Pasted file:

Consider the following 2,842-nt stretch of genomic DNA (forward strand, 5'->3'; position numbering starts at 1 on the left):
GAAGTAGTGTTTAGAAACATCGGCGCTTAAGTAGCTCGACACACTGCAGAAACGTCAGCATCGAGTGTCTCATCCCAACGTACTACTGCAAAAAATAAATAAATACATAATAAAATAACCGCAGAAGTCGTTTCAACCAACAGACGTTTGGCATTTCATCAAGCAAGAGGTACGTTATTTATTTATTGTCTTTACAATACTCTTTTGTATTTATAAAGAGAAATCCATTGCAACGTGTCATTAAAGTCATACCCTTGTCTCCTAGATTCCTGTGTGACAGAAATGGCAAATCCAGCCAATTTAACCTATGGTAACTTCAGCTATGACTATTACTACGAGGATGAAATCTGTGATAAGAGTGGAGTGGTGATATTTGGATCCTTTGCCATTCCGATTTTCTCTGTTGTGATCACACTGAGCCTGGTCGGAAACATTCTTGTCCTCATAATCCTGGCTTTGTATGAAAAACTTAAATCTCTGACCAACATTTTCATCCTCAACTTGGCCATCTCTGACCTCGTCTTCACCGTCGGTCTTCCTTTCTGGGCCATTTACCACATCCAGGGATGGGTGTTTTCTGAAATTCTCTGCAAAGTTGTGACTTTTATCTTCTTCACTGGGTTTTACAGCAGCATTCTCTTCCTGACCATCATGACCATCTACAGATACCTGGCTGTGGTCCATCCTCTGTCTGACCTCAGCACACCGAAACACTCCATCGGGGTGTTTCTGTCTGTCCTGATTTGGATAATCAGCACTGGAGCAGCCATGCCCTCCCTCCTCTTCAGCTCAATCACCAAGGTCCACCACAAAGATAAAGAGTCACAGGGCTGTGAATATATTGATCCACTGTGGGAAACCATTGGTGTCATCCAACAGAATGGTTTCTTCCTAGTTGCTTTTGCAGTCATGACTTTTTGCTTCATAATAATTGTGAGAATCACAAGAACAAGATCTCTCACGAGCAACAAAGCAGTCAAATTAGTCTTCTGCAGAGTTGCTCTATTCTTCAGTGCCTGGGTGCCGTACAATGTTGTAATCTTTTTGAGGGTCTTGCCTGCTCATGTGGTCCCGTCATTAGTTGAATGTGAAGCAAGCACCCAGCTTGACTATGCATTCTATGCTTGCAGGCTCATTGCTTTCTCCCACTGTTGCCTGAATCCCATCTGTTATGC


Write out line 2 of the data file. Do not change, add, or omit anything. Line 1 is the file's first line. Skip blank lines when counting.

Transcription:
GAAGTAGTGTTTAGAAACATCGGCGCTTAAGTAGCTCGACACACTGCAGAAACGTCAGCATCGAGTGTCTCATCCCAACGTACTACTGCAAAAAATAAATAAATACATAATAAAATAACCGCAGAAGTCGTTTCAACCAACAGACGTTTGGCATTTCATCAAGCAAGAGGTACGTTATTTATTTATTGTCTTTACAATACTCTTTTGTATTTATAAAGAGAAATCCATTGCAACGTGTCATTAAAGTCATACCCTTGTCTCCTAGATTCCTGTGTGACAGAAATGGCAAATCCAGCCAATTTAACCTATGGTAACTTCAGCTATGACTATTACTACGAGGATGAAATCTGTGATAAGAGTGGAGTGGTGATATTTGGATCCTTTGCCATTCCGATTTTCTCTGTTGTGATCACACTGAGCCTGGTCGGAAACATTCTTGTCCTCATAATCCTGGCTTTGTATGAAAAACTTAAATCTCTGACCAACATTTTCATCCTCAACTTGGCCATCTCTGACCTCGTCTTCACCGTCGGTCTTCCTTTCTGGGCCATTTACCACATCCAGGGATGGGTGTTTTCTGAAATTCTCTGCAAAGTTGTGACTTTTATCTTCTTCACTGGGTTTTACAGCAGCATTCTCTTCCTGACCATCATGACCATCTACAGATACCTGGCTGTGGTCCATCCTCTGTCTGACCTCAGCACACCGAAACACTCCATCGGGGTGTTTCTGTCTGTCCTGATTTGGATAATCAGCACTGGAGCAGCCATGCCCTCCCTCCTCTTCAGCTCAATCACCAAGGTCCACCACAAAGATAAAGAGTCACAGGGCTGTGAATATATTGATCCACTGTGGGAAACCATTGGTGTCATCCAACAGAATGGTTTCTTCCTAGTTGCTTTTGCAGTCATGACTTTTTGCTTCATAATAATTGTGAGAATCACAAGAACAAGATCTCTCACGAGCAACAAAGCAGTCAAATTAGTCTTCTGCAGAGTTGCTCTATTCTTCAGTGCCTGGGTGCCGTACAATGTTGTAATCTTTTTGAGGGTCTTGCCTGCTCATGTGGTCCCGTCATTAGTTGAATGTGAAGCAAGCACCCAGCTTGACTATGCATTCTATGCTTGCAGGCTCATTGCTTTCTCCCACTGTTGCCTGAATCCCATCTGTTATGC